I’m at the stage in my research now where I am starting to design my tools, both on paper and in the physical world. While I am still not certain what from they will take, I have a sense of the overall format, thanks to the design critera that were established through a series of interviews with STEM teachers. These interviews revealed some key issues and needs that the I spoke to teachers have in common in terms of student data literacy and learning resources. Through a process on thematic analysis, these findings were categorised, and design criteria emerged. However, it should be acknowledged that the small sample size of teachers interviewed (11 in total) prevents these criteria from being generally applicable. Therefore, in order to explore the range of the discovered criteria, a literature review of related works and projects will be conducted. The applicability of the criteria will then be assessed in this context.
For now, however, the design criteria will act as the starting point for the ideation and prototyping process. An overview of each unearthed criterion is provided below:
Links Abstract STEM Concepts to Real World
Pperhaps the most common theme that emerged from the teacher interviews was their desire to demonstrate to students why STEM concepts learned in the classroom are important beyond school. Teachers frequently mentioned their students questioning the need to learn about abstract concepts, and their applicability in the ‘real world’. This user need provides a key provocation for my designs – how can STEM data be introduced to a classroom in order to highlight to students the link between what they are learning and STEM issues in the wider world?
It was found that teachers all had their own individual methods of teaching the same, or similar, subjects. While there were plenty of overlaps, no two teachers used all of the same methods or resources. In a way, this was to be expected – classrooms are like little fiefdoms, with the teacher imposing their own rule within. Tools that I develop should therefore reflect this – they should be adaptable enough that they can fit into different styles and teaching methodologies comfortably. By this, I do not mean that they seek out every different teaching style and stretch to meet each one – this would be an impossible task. Rather, the developed tools should be, to a certain extent, a blank canvas around a teacher can build their own lesson plans. They should avoid being specific in their user interaction styles – for example, they should not require students to work in pairs for a certain period of time in order for the correct interaction to occur. Instead, they should allow for open-ended interactions and access of data.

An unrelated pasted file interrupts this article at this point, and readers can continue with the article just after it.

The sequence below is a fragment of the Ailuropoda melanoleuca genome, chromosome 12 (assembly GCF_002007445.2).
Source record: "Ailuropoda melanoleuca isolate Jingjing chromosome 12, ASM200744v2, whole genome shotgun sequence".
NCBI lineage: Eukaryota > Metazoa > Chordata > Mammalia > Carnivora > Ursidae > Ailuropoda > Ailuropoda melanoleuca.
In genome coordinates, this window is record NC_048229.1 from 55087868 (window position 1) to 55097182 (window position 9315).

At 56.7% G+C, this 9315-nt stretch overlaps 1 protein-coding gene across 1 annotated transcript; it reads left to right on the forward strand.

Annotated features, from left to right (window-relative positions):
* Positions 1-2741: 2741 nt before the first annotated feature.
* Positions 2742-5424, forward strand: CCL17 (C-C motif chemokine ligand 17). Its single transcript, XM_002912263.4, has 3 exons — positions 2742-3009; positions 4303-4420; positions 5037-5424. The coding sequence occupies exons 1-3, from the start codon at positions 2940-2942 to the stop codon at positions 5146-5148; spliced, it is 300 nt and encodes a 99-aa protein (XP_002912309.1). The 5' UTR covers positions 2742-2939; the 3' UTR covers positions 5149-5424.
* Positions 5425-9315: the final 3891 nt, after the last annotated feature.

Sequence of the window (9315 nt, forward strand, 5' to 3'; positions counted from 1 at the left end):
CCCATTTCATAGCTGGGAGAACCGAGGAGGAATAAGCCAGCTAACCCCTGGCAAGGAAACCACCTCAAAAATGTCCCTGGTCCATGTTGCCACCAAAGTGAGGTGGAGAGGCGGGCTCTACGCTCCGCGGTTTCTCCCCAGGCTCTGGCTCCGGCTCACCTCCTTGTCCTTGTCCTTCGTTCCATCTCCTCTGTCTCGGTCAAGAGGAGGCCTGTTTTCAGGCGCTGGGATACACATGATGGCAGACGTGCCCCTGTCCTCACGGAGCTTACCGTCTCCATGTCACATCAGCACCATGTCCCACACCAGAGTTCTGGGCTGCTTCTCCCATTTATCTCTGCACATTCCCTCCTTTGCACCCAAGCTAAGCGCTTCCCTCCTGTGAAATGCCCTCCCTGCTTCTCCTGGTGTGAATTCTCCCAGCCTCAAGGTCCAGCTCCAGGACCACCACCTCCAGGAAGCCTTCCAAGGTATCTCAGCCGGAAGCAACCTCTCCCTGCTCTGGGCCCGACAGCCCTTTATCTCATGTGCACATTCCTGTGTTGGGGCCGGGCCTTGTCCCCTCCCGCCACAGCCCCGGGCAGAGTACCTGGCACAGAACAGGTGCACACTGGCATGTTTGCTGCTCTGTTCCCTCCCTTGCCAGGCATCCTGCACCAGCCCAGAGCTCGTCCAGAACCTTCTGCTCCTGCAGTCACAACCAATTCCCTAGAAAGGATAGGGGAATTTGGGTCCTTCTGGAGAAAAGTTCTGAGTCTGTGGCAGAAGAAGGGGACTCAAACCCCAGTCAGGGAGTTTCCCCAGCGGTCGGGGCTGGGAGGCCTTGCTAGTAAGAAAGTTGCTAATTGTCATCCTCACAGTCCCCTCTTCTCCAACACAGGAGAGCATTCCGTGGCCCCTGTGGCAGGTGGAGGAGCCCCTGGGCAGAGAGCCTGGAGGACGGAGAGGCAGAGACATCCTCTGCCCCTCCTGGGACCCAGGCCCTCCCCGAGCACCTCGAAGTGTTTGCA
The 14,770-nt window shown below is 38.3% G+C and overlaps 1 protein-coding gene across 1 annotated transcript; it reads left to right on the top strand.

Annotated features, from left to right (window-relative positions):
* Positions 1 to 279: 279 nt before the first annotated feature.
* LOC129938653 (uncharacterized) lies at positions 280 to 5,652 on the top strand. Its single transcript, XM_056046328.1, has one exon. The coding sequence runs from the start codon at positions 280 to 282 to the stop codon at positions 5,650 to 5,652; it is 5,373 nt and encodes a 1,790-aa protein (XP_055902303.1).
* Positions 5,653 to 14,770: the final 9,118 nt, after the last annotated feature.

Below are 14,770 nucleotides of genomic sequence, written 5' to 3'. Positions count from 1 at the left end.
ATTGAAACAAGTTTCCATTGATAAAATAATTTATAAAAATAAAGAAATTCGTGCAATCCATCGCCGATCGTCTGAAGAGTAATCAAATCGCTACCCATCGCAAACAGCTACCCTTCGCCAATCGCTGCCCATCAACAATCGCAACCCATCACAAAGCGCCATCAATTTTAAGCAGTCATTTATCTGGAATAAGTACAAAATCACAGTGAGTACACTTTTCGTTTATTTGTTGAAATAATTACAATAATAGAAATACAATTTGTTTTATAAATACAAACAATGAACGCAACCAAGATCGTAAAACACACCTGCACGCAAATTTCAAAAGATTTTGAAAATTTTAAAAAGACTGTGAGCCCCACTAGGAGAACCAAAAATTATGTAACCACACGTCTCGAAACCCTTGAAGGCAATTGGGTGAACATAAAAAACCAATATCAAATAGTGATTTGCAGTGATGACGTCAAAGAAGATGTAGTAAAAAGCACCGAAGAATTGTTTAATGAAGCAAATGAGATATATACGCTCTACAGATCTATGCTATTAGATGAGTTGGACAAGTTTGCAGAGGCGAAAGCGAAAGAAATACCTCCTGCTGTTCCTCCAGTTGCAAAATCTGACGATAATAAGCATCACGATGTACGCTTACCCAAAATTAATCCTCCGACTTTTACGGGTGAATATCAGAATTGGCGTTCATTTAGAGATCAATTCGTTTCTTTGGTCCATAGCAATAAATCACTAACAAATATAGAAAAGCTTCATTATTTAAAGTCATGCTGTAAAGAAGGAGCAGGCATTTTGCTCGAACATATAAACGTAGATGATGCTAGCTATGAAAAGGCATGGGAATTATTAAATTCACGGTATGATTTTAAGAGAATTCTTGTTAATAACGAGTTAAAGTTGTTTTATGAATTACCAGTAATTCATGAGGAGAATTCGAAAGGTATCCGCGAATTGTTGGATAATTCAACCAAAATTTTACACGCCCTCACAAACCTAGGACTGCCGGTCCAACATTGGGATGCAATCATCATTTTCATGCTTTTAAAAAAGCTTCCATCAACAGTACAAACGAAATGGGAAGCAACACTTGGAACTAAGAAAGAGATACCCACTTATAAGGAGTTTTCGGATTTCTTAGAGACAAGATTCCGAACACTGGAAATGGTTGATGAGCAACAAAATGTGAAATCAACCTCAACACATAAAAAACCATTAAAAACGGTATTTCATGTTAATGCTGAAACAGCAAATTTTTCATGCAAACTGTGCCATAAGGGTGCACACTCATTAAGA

Inclusive of Mixed-Ability Students
In Ireland, classes tend not to be streamed, and are comprised of students of mixed academic ability. This can pose issues for teachers if resources are designed specifically for students at either end of the spectrum – either the weaker students are lost, or the more able students are bored. While this is a much more complicated and extensive issue than I could ever hope to solve through this project, it was brought up consistently by teachers as an important consideration for learning resources, and should therefore be considered in my designs.
Teachers reported a certain distrust of technological resources, and a lack of patience for figuring them out. In my experience, these sentiments extend beyond the teaching profession into the wider working world. In any case, the ease of use of the interface is of paramount importance to how likely it will be that I can convince a teacher to use it. I will therefore strive to keep the tools as low-tech as possible, and to ensure the user interactions are intuitive and straightforward.
Do Not Replace Current Teaching Resources
As previously mentioned, each teacher I spoke to had his or her own methods for teaching. On top of this, they each had their own set of teaching tools for specific purposes within their class. For instance, one physics teacher keeps a hair dryer and balloons in his room to demonstrate gas expansion. Another uses hula hoops to explain sets in mathematics. These tools are quite personalised, and have been tried and tested by each teacher, and found to be useful. Although my tools overlap with some of these data representation tools, they should not seek to replace them. Rather, they should fir in alongside them, fulfilling a different purpose within the classroom. Respect for current practices is an essential part of the design process in this case, as well-established, personalised methods and tools currently exist. I want to add additonal helpful elements, not unduly disrupt those currently in place.
Not Dependent on Data Literacy Skills
Almost all teachers interviewed reported poor data literacy within their students. While this supports the need for projects such as this one, it also provides another design criteria – the tools should not require students to possess data literacy to skills in order to interact with or interpret their data. Data visualisations tools should therefore be excluded completely. I expect the impact of this design criterion to be felt at later design stages, when more complex data interactions are being explored.